Jordan Peter-suck: beware BPALC speaker

Haley Beardsley, Opinions Co-Editor

We have reached a point when the unceasing panic of the first few weeks begins to subside, and the campus events are on full blast. There are countless speakers brought to campus throughout the semester. Still, one patron continuously brings questionable speakers to prey on students: Bucknell Program for American Leadership and Citizenship (BPALC).

The program has rather admirable goals to “explore fundamental ideas in the pursuit of truth through the liberal arts, to develop thoughtful and informed civic leaders, along with scholarship that supports the best traditions of academic freedom in America,” and many of their events have supported their honorable intentions; however, their decision to bring Jordan Peterson on October 19 is a complete devastation and disgrace for the University.

If you are not familiar, Peterson is a psychology professor at the University of Toronto turned YouTube philosopher turned “mystical father figure” to a male-dominated fan-base. Seemingly from thin air, he has emerged as an influential thought leader after publishing his self-help book “12 Rules for Life”. Since then, he has received endless attention from social media and theory discussions, but only as a result of his radical ideas about gender.

According to an interview with The New York Times, Peterson wholeheartedly believes that “The masculine spirit is under assault,” and that its destruction is entirely “obvious.” Peterson appeals to the white men who feel that white privilege is under attack. As a die-hard conservative, he has blamed the “assault” of masculinity solely on identity politics and all politics that glimmer as liberal. He argues, “that we [his white male audience] allow our shame and our guilt to be used as tools to manipulate us into accepting a future that we do not want to have,” particularly a future that empowers women as they are “undesirable” in leadership roles.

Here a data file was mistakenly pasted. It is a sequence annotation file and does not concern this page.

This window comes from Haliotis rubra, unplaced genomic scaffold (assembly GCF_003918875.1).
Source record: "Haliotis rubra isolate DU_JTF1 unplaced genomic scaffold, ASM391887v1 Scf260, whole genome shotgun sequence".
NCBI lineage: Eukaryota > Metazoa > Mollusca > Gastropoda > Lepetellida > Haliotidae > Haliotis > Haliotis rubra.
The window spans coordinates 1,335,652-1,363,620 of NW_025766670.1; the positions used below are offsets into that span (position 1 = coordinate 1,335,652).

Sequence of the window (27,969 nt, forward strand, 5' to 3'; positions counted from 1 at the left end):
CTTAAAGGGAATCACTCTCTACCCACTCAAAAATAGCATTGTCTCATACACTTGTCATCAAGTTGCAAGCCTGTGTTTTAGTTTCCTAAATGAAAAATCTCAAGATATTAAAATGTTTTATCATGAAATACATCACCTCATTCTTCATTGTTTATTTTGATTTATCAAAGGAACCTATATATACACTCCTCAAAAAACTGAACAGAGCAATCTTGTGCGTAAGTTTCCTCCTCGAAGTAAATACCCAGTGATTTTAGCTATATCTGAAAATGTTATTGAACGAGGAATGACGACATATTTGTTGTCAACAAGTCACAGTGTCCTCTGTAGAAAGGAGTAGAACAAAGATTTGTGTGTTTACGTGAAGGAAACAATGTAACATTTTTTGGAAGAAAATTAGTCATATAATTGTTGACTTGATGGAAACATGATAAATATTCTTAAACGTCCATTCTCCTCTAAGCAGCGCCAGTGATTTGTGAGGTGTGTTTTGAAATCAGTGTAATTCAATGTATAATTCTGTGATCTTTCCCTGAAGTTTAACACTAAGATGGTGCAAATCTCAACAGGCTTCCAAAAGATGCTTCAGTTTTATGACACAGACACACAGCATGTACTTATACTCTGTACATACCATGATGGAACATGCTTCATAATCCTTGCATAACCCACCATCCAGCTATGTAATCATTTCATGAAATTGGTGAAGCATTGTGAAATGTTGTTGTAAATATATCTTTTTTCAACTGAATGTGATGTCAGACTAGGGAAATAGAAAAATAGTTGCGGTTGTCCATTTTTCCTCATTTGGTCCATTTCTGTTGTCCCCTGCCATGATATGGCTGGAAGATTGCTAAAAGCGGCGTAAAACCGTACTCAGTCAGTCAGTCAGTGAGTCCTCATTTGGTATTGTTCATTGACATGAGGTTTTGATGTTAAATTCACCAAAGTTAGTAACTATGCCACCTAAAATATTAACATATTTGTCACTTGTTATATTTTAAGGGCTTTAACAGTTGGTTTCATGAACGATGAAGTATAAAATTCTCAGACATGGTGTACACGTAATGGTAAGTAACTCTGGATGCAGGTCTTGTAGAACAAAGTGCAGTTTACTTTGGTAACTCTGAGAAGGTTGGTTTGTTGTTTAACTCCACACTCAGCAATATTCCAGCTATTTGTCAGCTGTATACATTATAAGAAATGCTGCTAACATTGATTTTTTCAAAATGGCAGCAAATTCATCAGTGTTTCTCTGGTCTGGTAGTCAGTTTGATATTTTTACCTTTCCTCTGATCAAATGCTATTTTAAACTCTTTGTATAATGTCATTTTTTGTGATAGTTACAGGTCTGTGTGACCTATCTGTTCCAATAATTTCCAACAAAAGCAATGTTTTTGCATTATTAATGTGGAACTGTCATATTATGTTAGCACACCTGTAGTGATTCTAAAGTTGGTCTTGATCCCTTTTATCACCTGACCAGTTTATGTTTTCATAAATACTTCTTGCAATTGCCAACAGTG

Peterson weaponizes certain grievances about “progressiveness” to promote a world where women and minorities are not meant to be uplifted and supported but are expected to be submissive to the “masculine spirit.”

So, who gave permission for such a problematic and potentially harmful speaker to come to campus? While the administration would be an easy outlet for outrage, BPALC is purposefully isolated from University affiliation. Instead, the program, which is paying Peterson, is funded by the Open Discourse Coalition.

Located near the University’s downtown offices, the non-profit organization is a dumping ground for wealthy alumni to support programs and events that ensure “openness to a variety of intellectual viewpoints.” The alumni who fund this organization explain that “free speech at our university is disappearing and civility is jeopardized by increasingly militant and mean-spirited discourse,” which provides a cover to bring speakers like Peterson to campus. The desire to open students’ “intellectual viewpoints” and preserve freedom of speech is crucial for our campus, but there is a line between invoking intellectual curiosity and promoting harmful, sexist dialogue.

If the Open Discourse Coalition is willing to cross that line, then so be it. Obviously, the alumni have an agenda that is being played out through this non-profit and impacting students’ learning and campus culture. As the organization is sectioned off, there is no way to revoke Peterson’s compensation; however, the University does decide to give him the stage. The University permits the Open Discourse Coalition to rent out a campus space for events. Assuming that the University knows what the space is being used for, permission to house Peterson reveals a level of acceptance by the University for Peterson to spew his babbling.

The University should not have provided the space for a speaker of Peterson’s nature, regardless of who the patron was (in this case, the Open Discourse Coalition). This compliance, instead, reaffirms detrimental ideologies that should have no space on campus.

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